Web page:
Solution Structure of Crotamine, a Na+ Channel Affecting Toxin from Crotalus Durissus Terrificus VenomNicastro, G., Franzoni, L., De Chiara, C., Mancin, A.C.A., Giglio, J.R., Spisni, A.
(2003) Eur.J.Biochem. 270: 1969
- PubMed: 12709056
- PubMed Abstract:
- The Analgesic Activity of Crotamine,A Neurotoxin from Crotalus Durissus Terrificus Venom:A Biochemical and Pharmacological Study
Mancin, A.C.,Soares, A.M.,Andriao-Escarso, S.H.,Faca, V.M.,Greene, L.J.,Zuccolotto, S.,Pela, I.R.,Giglio, J.R.
(1998) Toxicon 36: 1927
Crotamine is a component of the venom of the snake Crotalus durissus terrificus and it belongs to the myotoxin protein family. It is a 42 amino acid toxin cross-linked by three disulfide bridges and characterized by a mild toxicity (LD50 = 820 micro ...
Crotamine is a component of the venom of the snake Crotalus durissus terrificus and it belongs to the myotoxin protein family. It is a 42 amino acid toxin cross-linked by three disulfide bridges and characterized by a mild toxicity (LD50 = 820 micro g per 25 g body weight, i.p. injection) when compared to other members of the same family. Nonetheless, it possesses a wide spectrum of biological functions. In fact, besides being able to specifically modify voltage-sensitive Na+ channel, it has been suggested to exhibit analgesic activity and to be myonecrotic. Here we report its solution structure determined by proton NMR spectroscopy. The secondary structure comprises a short N-terminal alpha-helix and a small antiparallel triple-stranded beta-sheet arranged in an alphabeta1beta2beta3 topology never found among toxins active on ion channels. Interestingly, some scorpion toxins characterized by a biological activity on Na+ channels similar to the one reported for crotamine, exhibit an alpha/beta fold, though with a beta1alphabeta2beta3 topology. In addition, as the antibacterial beta-defensins, crotamine interacts with lipid membranes. A comparison of crotamine with human beta-defensins shows a similar fold and a comparable net positive potential surface. To the best of our knowledge, this is the first report on the structure of a toxin from snake venom active on Na+ channel.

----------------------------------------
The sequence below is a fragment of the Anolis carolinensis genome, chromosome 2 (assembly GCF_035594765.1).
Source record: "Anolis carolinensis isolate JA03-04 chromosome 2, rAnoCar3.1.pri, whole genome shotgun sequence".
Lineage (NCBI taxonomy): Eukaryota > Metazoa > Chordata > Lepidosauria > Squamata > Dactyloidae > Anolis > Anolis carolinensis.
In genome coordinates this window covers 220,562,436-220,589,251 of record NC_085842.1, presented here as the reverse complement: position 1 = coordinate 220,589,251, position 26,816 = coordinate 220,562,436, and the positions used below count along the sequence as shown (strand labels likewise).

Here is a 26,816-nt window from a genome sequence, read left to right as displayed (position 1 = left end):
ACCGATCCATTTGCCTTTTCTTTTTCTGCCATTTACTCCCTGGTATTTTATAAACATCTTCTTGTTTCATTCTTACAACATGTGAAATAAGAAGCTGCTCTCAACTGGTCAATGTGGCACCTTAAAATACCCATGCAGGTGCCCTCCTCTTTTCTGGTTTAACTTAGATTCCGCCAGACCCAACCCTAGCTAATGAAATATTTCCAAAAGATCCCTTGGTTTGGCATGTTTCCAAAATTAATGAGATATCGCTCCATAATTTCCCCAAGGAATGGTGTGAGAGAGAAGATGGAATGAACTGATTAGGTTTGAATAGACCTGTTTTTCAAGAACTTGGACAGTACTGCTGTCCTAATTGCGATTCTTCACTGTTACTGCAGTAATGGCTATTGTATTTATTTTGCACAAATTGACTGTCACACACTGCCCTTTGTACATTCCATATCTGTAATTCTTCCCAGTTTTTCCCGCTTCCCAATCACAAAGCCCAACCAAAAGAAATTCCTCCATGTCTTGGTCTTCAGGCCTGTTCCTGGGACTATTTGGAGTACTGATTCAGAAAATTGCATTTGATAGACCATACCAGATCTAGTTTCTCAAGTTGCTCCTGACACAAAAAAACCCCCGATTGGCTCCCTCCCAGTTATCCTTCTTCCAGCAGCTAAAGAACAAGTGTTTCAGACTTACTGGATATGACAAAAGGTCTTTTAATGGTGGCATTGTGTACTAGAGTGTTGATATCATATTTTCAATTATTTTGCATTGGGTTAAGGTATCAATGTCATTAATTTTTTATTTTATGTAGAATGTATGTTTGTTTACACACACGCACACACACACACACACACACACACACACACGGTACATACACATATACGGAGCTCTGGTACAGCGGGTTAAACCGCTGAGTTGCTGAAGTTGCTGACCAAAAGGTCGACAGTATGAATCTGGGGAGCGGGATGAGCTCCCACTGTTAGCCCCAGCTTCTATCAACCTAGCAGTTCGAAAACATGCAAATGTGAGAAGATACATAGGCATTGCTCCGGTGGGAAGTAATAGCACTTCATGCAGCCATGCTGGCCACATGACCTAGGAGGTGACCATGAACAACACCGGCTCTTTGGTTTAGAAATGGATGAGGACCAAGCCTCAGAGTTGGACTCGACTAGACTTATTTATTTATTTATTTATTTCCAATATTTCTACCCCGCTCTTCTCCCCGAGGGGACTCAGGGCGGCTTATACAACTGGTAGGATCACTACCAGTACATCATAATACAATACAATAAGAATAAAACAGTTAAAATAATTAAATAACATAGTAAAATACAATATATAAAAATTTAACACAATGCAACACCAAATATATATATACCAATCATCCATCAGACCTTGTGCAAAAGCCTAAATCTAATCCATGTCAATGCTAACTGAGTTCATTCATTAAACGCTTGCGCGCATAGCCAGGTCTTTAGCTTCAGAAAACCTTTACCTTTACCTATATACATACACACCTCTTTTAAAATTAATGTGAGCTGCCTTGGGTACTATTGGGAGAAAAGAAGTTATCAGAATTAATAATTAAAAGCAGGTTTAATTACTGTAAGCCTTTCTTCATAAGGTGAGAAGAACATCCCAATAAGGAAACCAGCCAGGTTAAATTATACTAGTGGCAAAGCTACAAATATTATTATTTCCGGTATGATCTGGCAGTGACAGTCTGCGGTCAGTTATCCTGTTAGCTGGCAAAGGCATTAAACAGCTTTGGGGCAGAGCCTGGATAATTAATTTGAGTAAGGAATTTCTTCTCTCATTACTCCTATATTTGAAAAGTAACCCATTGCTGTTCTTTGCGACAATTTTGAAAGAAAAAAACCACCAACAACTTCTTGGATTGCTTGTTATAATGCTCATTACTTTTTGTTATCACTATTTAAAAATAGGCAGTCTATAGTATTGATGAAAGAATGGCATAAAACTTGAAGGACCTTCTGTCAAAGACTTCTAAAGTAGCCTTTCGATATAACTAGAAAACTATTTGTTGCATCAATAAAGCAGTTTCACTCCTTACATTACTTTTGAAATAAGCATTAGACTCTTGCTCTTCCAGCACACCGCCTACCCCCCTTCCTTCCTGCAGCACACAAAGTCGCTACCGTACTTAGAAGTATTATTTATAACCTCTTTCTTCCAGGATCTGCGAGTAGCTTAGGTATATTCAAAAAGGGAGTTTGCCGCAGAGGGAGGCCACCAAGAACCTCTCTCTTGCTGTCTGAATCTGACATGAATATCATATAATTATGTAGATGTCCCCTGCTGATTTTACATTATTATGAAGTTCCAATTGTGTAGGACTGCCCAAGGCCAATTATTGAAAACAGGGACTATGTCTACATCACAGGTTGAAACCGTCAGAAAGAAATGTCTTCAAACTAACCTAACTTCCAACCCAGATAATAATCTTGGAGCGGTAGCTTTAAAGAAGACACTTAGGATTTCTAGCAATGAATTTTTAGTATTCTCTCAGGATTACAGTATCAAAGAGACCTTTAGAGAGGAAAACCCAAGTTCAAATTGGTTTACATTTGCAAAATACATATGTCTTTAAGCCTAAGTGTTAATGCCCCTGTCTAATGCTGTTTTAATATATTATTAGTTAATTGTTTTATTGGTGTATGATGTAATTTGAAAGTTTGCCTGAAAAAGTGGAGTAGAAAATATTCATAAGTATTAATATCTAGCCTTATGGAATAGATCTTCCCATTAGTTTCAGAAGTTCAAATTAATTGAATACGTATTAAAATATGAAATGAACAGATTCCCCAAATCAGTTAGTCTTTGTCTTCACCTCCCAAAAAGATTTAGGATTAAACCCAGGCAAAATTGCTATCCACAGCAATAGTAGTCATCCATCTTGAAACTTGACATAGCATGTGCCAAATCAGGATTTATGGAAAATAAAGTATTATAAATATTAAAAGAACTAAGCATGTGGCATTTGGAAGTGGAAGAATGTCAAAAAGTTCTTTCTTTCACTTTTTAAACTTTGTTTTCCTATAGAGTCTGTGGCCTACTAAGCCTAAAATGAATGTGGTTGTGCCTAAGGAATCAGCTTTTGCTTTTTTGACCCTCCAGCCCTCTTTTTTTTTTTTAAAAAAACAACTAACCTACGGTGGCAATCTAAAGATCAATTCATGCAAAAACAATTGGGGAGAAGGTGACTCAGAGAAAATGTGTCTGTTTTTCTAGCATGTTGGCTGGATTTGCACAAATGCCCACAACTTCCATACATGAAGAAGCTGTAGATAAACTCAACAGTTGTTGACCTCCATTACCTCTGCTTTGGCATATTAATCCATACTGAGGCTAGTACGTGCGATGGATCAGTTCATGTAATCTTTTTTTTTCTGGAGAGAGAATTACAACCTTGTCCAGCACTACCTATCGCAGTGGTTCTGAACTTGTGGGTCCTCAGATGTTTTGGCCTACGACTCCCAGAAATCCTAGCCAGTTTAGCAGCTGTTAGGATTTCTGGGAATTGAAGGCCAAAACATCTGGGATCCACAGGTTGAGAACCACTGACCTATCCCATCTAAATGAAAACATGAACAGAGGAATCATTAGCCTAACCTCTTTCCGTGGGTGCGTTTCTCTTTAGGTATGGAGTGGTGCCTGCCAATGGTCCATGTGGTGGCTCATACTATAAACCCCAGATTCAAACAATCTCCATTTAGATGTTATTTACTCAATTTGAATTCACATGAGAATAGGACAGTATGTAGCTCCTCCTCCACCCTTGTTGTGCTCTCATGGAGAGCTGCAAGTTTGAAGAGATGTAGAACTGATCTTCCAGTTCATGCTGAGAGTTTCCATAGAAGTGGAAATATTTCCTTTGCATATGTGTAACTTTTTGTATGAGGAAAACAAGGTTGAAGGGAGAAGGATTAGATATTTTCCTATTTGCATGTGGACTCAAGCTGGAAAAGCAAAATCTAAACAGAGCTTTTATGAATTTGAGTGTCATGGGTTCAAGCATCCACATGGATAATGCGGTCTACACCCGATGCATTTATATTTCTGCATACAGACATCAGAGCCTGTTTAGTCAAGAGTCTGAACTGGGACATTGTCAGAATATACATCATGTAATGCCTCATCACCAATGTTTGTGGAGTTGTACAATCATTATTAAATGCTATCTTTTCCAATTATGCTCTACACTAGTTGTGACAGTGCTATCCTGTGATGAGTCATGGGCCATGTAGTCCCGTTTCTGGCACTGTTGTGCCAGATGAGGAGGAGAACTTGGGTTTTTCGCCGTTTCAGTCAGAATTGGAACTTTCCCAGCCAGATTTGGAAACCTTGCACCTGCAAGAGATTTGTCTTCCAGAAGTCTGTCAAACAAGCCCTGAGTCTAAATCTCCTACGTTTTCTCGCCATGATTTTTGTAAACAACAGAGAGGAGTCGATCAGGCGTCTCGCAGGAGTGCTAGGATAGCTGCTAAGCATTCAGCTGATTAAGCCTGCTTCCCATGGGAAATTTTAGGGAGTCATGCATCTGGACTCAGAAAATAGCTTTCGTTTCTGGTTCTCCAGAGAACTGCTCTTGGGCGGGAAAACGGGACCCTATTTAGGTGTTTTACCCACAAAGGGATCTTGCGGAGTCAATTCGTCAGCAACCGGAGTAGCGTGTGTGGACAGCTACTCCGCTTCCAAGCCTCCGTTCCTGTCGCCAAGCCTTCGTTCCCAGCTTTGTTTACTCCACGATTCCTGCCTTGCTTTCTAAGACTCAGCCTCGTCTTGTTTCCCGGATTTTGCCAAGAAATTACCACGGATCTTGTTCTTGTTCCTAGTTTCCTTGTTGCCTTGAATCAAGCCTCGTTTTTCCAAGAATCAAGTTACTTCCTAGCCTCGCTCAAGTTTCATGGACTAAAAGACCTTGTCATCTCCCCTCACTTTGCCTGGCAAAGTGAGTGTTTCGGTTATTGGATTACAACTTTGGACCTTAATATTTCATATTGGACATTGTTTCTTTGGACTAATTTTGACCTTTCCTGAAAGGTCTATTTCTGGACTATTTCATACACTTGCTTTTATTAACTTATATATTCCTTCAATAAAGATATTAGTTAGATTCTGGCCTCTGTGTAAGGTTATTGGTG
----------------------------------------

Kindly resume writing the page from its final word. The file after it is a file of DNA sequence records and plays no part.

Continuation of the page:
Department of Experimental Medicine, Section of Chemistry and Structural Biochemistry, University of Parma, Italy.